In June 1978, songwriter/guitarist Anthony Meynell joined just prior to a high profile gig opening for The Jam. The addition of Meynell changed the band’s focus to producing original material, and by 1979, they had released their first single for ROK Records, Get Ready to Go.

‘Get Ready’ focuses on the early work of the original lineup from their mod days. This release supplants Hits from 3000 Years Ago by picking the highlights (most of the album) and combining their first single, the brilliant “Get Ready Go,” with B-sides, previously unreleased material, a track from the Odd Bods, Mods and Sods compilation, and a track from a fan club release.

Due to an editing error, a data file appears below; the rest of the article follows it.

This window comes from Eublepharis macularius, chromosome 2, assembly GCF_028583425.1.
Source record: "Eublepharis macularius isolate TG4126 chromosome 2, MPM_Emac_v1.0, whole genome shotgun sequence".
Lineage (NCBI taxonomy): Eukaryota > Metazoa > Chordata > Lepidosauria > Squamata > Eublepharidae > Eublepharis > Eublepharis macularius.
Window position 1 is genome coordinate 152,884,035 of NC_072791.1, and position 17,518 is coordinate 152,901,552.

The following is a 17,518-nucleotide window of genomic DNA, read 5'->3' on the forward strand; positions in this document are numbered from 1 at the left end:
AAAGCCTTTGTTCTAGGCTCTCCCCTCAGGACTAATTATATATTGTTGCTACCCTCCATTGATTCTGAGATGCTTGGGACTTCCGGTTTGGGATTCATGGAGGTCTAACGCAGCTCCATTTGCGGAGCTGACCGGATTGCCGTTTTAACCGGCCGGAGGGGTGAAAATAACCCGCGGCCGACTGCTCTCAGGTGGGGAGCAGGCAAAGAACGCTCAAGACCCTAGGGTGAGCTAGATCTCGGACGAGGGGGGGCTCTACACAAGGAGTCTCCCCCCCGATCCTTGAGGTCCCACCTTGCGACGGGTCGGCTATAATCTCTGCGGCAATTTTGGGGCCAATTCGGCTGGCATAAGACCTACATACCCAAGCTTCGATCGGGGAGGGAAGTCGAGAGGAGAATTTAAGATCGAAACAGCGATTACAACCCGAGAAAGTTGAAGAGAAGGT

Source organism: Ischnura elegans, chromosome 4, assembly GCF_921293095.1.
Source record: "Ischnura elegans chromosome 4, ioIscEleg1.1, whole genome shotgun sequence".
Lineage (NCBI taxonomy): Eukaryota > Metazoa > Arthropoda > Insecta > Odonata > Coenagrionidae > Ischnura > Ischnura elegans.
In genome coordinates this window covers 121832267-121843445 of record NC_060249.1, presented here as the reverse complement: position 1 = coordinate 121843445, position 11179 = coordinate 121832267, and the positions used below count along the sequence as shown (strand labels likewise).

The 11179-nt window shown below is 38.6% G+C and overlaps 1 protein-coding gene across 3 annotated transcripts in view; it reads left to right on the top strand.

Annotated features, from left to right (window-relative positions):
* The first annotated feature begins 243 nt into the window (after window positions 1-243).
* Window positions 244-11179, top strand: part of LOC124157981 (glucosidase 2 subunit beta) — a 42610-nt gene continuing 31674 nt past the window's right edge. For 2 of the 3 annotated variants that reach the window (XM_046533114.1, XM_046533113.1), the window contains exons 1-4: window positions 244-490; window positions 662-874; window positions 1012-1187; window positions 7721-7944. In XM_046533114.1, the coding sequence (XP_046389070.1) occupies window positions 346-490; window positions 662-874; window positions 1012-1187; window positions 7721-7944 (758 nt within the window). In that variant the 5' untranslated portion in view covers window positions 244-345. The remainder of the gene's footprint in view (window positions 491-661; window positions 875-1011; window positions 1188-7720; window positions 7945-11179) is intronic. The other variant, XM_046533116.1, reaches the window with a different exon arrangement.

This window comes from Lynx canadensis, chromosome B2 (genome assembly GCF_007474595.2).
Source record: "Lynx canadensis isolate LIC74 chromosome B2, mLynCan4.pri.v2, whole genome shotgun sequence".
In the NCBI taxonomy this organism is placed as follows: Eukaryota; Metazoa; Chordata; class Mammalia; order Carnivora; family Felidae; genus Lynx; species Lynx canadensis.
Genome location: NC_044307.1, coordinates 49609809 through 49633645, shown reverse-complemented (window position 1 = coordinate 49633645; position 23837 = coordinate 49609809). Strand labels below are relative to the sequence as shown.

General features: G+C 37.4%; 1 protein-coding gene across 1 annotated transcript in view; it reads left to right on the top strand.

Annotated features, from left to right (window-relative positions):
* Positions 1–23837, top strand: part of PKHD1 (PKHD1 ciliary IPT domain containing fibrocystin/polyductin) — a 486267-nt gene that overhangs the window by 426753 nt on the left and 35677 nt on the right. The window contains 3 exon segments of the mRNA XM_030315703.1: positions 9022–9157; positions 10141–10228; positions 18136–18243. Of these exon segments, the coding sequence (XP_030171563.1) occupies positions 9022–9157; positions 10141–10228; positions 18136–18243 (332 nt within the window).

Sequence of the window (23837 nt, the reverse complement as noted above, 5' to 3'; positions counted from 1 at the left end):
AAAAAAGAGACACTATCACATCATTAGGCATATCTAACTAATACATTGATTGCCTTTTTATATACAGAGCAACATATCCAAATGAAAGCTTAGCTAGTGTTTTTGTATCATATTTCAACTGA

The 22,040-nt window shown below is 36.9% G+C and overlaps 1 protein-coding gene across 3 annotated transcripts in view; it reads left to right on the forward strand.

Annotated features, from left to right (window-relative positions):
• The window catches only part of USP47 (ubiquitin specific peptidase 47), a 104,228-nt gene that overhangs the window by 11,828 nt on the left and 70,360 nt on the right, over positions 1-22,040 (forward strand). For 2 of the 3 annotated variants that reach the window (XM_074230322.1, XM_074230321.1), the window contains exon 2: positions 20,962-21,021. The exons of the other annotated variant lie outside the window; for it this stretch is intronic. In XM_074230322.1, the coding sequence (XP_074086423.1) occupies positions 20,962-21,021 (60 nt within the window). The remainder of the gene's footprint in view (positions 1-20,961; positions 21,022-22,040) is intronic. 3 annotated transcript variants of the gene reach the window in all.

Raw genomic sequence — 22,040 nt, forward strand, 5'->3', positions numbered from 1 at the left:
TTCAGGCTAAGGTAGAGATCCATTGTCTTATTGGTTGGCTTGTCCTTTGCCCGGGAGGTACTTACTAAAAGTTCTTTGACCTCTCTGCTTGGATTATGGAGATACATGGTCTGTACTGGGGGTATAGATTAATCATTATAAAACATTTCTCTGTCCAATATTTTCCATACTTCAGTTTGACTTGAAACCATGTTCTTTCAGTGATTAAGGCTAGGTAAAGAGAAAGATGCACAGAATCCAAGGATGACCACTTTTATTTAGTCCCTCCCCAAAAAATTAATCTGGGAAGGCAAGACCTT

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Somewhere between the delicate power pop of Shoes and the classy British pop of mid-period Jam sits the wonderful world of Squire. No, not Billy “The Stroke” Squier. This is Squire, the groovy mod trio fronted by Anthony Meynell, one of pop music’s unsung heroes. Spanning the years 1980-1984, this exceptional compilation concentrates on the latter half of the band’s career, and contains almost their entire Get Smart album. By this point in the band’s career, Meynell had tired of the musical restrictions that the mod scene had thrust upon him. Adding more overdubs in the studio (including a horn section), Meynell created some of the brightest, most exhilarating, guitar-based pop music of the early ’80s. Sidestepping such influences as the Who and the Kinks, and embracing Lennon’s edge from the Beatles (“No Time Tomorrow”), and the bright, sunny vibe from the Monkees (“Standing In The Rain”), Squire did not create disposable pop, they created timeless pop. Many of these tracks could have been released in the mid-’60s or even in the early ’90s at the height of Brit-pop. “Every Trick In The Book Of Love,” “You’re the One,” “My Mind Goes Round In Circles,” “Girl On A Train,” “Stop That Girl,” and “Take A Look” are nothing less than perfect pop songs. When Meynell puts down his pen and records a cover version (including Shoes’ “Boys Don’t Lie” and Big Star’s “September Gurls”), the results are nothing less than Squire-like. Mod and power pop fans should keep their eyes peeled for this gem of a CDs. It’s worth the hype![Stephen SPAZ Schnee]